Mr. Deputy Speaker, Sir, I beg to move that the Appropriation Bill, 2007, be now read a Second Time. Mr. Deputy Speaker, Sir, I wish to confirm to the House that His Excellency the President has given his consent to this Bill. The Appropriation Bill, 2007, seeks the statutory approval by 4180 PARLIAMENTARY DEBATES September 26, 2007 Parliament of the Government expenditures contained in the Estimates of the Financial Year, 2007/2008. The Estimates of Recurrent and Development Expenditures were laid in this House in June, 2007 and the Vote on Account was approved on 21st June, 2007. We have, therefore, been implementing our national Budget strictly within the confines of the authority granted by this House. I wish to thank hon. Members for their foresight in approving the Vote on Account so that essential services from Government do not stall. Equally important is the subsequent quality debate and contributions by hon. Members during the Committee of Supply. This House approved the Estimates on 11th September, 2007. I wish to also thank hon. Members for adopting the Guillotine process in order to create room for debate on the outstanding business of this House. Mr. Deputy Speaker, Sir, events that will soon follow, indicate that this might be our last Committee of Supply for this Session of Parliament. I, therefore, wish to request the indulgence of this House, to mention briefly the economic growth we have achieved and the vision that we have for this great nation. Mr. Deputy Speaker, Sir, as I mentioned during my moving of the Vote on Account for the Financial Year 2007/2008, we continue to institutionalise financial reforms. I can now say that we have made effective progress in the following priority areas: We have improved cash management that has resulted in timely disbursement of funds to the Ministries and departments; we have also streamlined the procurement process. We have had significant gains and more will be made in this area when we make the Procurement Authority operational, which I hope to do before the end of this year, immediately I get confirmation on the names from the relevant Departmental Committee of Parliament. On tax administration, we have had significant success on the reforms that we have been undertaking. This has resulted in a steady rise in our revenue receipts, almost doubling over the last four years. Mr. Deputy Speaker, Sir, the following areas will continue to be reviewed to identify areas that require change in procedure and other enhancements. The first of these will be the Budget formulation methodologies that will be seeking and appropriated mix for enhanced growth, the enhancement of Budget management techniques to achieve credibility of the Budget through structured disbursements to the Ministries and issuance of timely finance management policies and guidelines. Mr. Deputy Speaker, Sir, we will also be working on the enhancement of transparency and accountability in Budget preparation and implementation, for example, in the adoption of programme budgeting that will clearly indicate performance measures and outcome indicators. The measurable gains that we made as a result of the above reforms and adhering firmly to the tenets of Economic Recovery Strategy (ERS). Our growth has been as follows in summary: In 2003, this country witnessed a Gross Domestic Product (GDP) growth of 3 per cent. This rose to 4.5 per cent in 2004. It rose further to 5.6 per cent in 2005. In 2006, the GDP growth rate rose to 6.1 per cent. For the year 2007, we project the GDP growth rate of about 6.9 per cent to 7 per cent, which is expected to rise to 10 per cent by the year 2012. We will continue to build on the foundation that we have laid on our focus after the recovery. Our aim is to steer this nation to greater prosperity. We have, therefore, through a collaborative process, identified a road map that will lead us to this objective and that is the Kenya National Vision 2030. Mr. Deputy Speaker, Sir, this long-term development strategy is anchored on three pillars notably, the economic pillar, the social pillar and the political pillar. We have identified several flagship projects that we intend to mainstream in our medium-term Budget strategy. September 26, 2007 PARLIAMENTARY DEBATES 4181 In order to successfully implement this grand plan, the following activities, which are a prerequisite will be undertaken. The first one is to develop a medium-term plan for 2008 to 2012 for Vision 2030, through a participatory and inclusive process. The second prerequisite is to constitute the medium-term plan sector teams. The third one is to orientate our expenditure through strategic shifts in budgetary allocations in order to implement our medium-term priorities. Mr. Deputy Speaker, Sir, I wish to thank you for allowing me those few minutes to share with hon. Members the plans and strategies that we have for the economic growth of our country. Allow me to now turn back to the issues of the current Budget. Mr. Deputy Speaker, Sir, despite the heavy schedule before this House, I am very happy that hon. Members managed to discuss and approve the seven Votes during the allotted time and the rest of the Votes were approved through the Guillotine procedures in accordance with Standing Order No.142(7). Mr. Deputy Speaker, Sir, we have been conscious of the fact that this House, over the years, has been unable to debate all the Votes in the Committee of Supply due to time constraints. So, in order to inform this House on Budget proposals, we are working on a Budget Formulation Strategy that will make Budget preparation and presentation, transparent and performance-oriented. Therefore, our plan is to present the Budget in form of proposed programmes that will be included in the Budget Strategy Paper that will be presented and discussed by Members of the House for approval. Later, after perfecting programme budgeting performance measurement will be indicated that will make it quite easy to audit performance and accountability. Mr. Deputy Speaker, Sir, we are practising those procedures and I want to assure this House---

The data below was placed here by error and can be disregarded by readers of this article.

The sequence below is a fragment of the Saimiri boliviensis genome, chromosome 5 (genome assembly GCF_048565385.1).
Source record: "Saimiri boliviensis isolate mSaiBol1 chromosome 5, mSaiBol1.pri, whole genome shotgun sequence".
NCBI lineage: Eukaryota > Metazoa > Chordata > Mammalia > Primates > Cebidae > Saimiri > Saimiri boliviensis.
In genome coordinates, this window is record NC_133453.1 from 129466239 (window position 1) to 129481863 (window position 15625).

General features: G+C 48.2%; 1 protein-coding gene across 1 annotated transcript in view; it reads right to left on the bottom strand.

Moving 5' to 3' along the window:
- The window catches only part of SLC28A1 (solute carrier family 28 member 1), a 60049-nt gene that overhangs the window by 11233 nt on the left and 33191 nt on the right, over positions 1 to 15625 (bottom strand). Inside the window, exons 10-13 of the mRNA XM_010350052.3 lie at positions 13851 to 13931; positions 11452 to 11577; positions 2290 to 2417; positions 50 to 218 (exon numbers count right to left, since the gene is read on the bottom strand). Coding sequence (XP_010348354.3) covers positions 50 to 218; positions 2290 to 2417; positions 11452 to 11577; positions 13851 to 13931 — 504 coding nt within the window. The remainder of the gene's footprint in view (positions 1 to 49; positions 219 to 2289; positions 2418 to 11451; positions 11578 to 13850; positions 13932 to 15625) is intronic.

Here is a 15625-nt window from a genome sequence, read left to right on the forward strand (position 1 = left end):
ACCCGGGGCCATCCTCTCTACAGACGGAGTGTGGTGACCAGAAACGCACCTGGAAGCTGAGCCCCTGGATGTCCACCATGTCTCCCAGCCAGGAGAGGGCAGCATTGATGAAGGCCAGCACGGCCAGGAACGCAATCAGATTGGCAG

On a point of order, Mr. Deputy Speaker, Sir.
What is it, Mr. Osundwa?
On a point of order, Mr. Deputy Speaker, Sir. There is no quorum in this House.
Yes, indeed, I am told that there is no quorum. Therefore, may the Division Bell be rung.
Order, hon. Members! We have not realised the requisite quorum, but the Chair must express his concern by the frequent number of adjournments of the House on account of lack of quorum. Yesterday, you may recall that we had to adjourn prematurely because there was no quorum. This morning, the House could not fully conduct its business for lack of quorum. Now, I am forced to adjourn the House because there is no quorum. Therefore, the Chair must express its disappointment over this matter. Therefore, this House is adjourned until tomorrow, Thursday, 27th September, 2007 at 2.30 p.m. The House rose at 3.20 p.m.